In the aftermath of a tragic accident that made a mess of his marriage, Malcolm Mays retreats to rural Oregon in an attempt to begin again, however he gets more than he bargained for when he moves into a foreclosed home in Ione.
In a sense he inherits its former occupant, a convicted criminal called Dusha Chuchonnyhoof, who—having been unjustly jailed for two lifetimes and a day, he says—is preparing to reclaim his property. “The homeowner is only absent, you must understand. Not gone. The end of the sentence approaches […] and when it comes, I will return.”
This much Malcolm is made aware of—this much and no more, for the moment—through the letters that mysteriously appear in and around the house. Letters sent, evidently, from the nearby penitentiary, bidding him welcome… but how can that be when he hasn’t announced his presence to anyone? Other letters are delivered later: missives urging our man to prepare the place for Chuchonnyhoof’s homecoming… despite the fact that the felon in question has been dead for half a century.
Malcolm has no intention of doing what the letters advise, but, as if sensing his resistance, Chuchonnyhoof—or else the degenerate purporting to be Chuchonnyhoof—promises to make it worth his while. How? By bringing his lost boy back from the beyond. “If you do as I tell you to do, he will return when I do. If you do not,” warns one of the murderer’s many messages, “he will remain where you left him.”
Miserable as he is, and much as he would love to hold Row once more, Malcolm still isn’t willing to accept that what’s happening to him is supernatural in nature. Instead, he swallows the local lore whole:
It was easier to think there was some hidden clause in the papers I’d signed, something that said I needed to pay for a murderer’s burial, than to think that the pages and pages of letters littering my hallway were written by that same iron-skinned murderer. Better to think that, even if it meant realising that my grip on sanity was less than I’d thought after Row’s death.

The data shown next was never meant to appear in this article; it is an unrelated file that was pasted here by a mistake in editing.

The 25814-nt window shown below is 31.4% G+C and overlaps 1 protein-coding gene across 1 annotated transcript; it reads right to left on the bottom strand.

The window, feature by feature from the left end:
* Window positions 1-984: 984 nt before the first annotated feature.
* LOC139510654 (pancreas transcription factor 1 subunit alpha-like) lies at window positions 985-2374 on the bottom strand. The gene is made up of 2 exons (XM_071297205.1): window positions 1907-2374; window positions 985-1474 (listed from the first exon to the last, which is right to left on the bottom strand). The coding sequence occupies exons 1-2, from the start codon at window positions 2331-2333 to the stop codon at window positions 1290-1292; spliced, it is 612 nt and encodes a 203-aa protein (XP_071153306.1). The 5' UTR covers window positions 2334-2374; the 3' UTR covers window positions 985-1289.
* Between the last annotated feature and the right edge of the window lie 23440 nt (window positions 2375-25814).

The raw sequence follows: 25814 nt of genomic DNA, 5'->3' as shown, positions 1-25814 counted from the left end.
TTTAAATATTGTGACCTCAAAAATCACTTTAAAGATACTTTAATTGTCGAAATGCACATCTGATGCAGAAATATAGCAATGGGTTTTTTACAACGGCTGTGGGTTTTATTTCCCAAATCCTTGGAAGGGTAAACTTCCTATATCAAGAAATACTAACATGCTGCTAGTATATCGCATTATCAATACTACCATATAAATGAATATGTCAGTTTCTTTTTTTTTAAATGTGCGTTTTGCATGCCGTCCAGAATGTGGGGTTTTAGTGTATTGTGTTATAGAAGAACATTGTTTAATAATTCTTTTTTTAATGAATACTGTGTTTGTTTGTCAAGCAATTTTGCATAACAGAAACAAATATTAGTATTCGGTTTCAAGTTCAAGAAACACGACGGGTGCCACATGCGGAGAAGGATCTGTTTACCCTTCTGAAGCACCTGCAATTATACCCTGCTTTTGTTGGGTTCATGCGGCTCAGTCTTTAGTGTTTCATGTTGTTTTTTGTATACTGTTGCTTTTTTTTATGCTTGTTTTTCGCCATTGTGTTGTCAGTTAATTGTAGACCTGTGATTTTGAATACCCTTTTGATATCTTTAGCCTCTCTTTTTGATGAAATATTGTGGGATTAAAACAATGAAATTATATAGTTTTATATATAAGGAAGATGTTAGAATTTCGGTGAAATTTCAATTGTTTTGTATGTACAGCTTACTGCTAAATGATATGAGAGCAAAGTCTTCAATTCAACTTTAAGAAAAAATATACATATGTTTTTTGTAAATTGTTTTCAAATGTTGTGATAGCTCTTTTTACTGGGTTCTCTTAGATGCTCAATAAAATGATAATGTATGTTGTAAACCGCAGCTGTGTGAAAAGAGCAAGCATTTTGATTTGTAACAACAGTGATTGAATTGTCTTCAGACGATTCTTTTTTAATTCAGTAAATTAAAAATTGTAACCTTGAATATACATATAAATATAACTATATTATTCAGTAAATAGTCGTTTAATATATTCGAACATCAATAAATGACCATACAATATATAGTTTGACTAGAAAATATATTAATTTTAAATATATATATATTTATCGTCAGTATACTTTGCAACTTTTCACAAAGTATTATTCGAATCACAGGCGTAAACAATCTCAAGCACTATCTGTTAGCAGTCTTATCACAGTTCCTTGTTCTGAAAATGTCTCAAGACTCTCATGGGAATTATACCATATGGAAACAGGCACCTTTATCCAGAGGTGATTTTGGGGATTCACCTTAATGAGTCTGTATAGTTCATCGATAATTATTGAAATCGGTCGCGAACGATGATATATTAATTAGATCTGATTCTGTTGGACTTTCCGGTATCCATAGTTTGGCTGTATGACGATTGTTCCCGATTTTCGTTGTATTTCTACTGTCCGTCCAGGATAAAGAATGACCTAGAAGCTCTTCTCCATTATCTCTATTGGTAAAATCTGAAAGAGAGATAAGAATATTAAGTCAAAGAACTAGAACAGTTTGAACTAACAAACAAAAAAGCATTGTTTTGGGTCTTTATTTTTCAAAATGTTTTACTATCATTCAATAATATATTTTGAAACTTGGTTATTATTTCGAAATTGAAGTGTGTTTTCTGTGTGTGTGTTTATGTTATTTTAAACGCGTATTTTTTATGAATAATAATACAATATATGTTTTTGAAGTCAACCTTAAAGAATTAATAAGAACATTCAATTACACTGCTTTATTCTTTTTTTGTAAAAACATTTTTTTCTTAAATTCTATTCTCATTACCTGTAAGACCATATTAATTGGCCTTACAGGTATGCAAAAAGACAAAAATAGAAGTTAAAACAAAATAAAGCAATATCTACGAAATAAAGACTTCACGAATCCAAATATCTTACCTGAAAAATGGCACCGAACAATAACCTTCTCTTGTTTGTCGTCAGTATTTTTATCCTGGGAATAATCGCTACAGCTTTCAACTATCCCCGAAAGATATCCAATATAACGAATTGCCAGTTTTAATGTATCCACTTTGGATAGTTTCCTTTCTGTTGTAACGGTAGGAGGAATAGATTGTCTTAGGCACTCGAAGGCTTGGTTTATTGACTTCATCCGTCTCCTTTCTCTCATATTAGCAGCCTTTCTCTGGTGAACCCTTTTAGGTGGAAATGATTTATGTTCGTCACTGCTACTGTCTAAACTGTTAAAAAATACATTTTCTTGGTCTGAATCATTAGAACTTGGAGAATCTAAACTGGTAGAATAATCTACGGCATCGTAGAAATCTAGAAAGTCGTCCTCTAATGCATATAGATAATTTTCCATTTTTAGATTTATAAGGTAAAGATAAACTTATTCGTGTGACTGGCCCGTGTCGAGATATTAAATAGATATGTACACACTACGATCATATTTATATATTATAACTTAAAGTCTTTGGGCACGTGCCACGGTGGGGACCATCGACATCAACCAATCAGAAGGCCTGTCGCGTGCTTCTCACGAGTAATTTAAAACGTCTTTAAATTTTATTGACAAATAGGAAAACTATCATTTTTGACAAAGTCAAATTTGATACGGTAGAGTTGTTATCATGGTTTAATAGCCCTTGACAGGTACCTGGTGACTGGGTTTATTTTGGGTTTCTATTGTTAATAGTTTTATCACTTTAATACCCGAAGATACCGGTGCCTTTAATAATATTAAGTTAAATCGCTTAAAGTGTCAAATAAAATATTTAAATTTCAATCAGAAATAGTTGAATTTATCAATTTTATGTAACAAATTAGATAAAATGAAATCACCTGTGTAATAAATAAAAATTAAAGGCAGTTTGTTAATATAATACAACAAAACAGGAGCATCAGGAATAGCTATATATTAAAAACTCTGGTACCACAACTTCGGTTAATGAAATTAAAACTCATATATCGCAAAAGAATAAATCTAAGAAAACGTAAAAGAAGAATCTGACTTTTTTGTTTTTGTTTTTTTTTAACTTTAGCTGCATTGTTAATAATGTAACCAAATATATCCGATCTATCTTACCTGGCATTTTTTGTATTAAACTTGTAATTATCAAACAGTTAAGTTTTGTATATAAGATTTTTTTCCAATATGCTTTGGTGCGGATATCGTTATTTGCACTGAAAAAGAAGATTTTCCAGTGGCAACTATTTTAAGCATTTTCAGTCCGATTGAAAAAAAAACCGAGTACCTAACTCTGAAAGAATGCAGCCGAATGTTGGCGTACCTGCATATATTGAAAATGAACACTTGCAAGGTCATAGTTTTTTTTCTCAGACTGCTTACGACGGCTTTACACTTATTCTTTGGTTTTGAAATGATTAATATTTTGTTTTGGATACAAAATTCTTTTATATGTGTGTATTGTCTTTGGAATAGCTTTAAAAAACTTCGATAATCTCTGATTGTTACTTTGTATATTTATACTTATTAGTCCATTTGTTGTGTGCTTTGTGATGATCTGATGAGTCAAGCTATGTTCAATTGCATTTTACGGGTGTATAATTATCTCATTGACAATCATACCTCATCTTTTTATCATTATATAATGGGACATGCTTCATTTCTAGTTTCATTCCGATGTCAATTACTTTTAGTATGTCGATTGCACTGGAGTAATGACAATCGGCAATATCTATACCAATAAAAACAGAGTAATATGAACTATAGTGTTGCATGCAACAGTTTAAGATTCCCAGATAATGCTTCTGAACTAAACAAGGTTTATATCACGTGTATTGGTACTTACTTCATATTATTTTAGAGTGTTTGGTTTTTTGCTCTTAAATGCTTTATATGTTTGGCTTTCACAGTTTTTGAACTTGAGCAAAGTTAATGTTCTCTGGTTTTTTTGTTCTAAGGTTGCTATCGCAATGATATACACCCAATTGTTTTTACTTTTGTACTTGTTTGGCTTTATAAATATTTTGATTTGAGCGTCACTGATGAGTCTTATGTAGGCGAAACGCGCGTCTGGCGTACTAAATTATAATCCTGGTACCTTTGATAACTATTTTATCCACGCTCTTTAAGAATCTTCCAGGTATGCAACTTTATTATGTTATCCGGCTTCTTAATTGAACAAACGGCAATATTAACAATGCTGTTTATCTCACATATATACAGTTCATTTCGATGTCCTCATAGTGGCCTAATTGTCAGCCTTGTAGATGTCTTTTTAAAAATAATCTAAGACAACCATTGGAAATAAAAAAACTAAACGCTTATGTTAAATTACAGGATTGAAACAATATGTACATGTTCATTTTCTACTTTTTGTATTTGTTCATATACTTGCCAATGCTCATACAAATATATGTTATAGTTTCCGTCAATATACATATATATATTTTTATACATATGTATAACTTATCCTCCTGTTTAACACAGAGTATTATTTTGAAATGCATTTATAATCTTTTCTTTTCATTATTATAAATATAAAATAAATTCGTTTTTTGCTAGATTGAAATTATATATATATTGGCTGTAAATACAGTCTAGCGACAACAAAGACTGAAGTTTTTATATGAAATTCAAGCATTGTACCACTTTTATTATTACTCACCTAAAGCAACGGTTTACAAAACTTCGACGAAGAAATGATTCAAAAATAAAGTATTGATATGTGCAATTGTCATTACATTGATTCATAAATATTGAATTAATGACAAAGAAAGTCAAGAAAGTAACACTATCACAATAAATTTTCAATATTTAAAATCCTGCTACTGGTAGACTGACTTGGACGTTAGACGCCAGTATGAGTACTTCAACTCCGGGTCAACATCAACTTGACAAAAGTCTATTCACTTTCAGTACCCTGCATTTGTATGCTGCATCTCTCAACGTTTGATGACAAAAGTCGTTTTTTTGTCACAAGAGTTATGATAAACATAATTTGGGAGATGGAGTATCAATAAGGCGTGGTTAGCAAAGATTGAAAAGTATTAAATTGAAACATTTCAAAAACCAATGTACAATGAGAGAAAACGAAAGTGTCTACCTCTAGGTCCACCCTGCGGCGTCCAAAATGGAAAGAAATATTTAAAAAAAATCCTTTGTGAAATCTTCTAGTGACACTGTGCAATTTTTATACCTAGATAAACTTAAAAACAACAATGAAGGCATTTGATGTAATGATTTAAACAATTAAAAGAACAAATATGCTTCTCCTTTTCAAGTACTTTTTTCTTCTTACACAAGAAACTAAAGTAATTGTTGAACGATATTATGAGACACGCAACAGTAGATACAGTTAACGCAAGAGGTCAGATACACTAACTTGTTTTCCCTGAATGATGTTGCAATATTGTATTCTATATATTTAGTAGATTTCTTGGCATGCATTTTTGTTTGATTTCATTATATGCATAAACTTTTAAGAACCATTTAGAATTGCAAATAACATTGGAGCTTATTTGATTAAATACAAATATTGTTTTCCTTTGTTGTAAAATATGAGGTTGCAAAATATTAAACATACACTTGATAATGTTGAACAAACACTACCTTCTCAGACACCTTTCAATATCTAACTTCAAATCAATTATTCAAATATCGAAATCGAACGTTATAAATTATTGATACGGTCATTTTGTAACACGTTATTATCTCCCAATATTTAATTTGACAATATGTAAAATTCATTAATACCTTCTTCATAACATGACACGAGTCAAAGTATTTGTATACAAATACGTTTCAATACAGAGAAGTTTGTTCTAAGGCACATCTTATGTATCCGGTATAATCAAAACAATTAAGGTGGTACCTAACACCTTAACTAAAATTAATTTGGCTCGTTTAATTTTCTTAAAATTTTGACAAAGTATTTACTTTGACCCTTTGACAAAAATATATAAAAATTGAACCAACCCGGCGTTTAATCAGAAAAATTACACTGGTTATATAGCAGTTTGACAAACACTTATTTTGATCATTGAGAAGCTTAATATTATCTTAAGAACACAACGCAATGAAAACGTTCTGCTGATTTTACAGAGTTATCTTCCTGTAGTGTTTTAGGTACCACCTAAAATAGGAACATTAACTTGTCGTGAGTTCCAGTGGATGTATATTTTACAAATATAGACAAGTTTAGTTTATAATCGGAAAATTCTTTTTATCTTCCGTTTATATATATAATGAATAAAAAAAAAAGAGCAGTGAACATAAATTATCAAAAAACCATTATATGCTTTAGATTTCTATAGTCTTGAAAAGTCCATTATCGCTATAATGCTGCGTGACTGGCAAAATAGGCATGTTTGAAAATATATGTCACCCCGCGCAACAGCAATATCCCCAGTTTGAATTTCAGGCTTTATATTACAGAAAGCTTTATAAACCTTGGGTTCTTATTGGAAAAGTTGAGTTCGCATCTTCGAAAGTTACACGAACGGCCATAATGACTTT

So: is Malcolm losing his mind, or being haunted by some ancient evil? The End of the Sentence leaves little room for ambiguity in the answer its authors offer. I rather wish it had—the presence of plausible alternatives lends crucial credence to the ghostly goings-on texts of this type tend to document—though I don’t doubt its definitiveness will please some readers.
In every other respect, however, this novella-length collaboration between Queen of Kings’ Maria Dahvana Headley and World Fantasy Award-nominated author Kat Howard is a wonderful piece of work: a cleverly conceived and confidently crafted explication of the ways in which yesterday’s mistakes are at most a memory away.
A certain tension is felt, in fact, from the first. Initially, it takes the shape of “something quieter than anger, anticipation rather than rage,” but of course this sense of suspense grows as the story goes. Eventually, it manifests as menace when “the world of the quick had pressed itself hand to hand with that of the dead” in a last act as surreal as The End of the Sentence’s beginning is sinister.
The mystery, in the interim, is gripping; the setting suggestive and nicely isolated; the recurring characters relatively credible, and more complex by the end than expected. Malcolm himself is never less than sympathetic, and deftly developed—not least by dint of the dreadful events that led to his son’s death, which Headley and Howard dole out in digestible portions over the course of the whole.
The End of the Sentence only really represents an evening’s reading, but be prepared to feel the fallout of this fairytale—perfectly formed from a hodgepodge of half-forgotten mythologies—for far longer than the few hours it takes to unfold.
The End of the Sentence is available now from Subterranean Press.
Niall Alexander is an extra-curricular English teacher who reads and writes about all things weird and wonderful for The Speculative Scotsman, Strange Horizons, and Tor.com. He’s been known to tweet, twoo.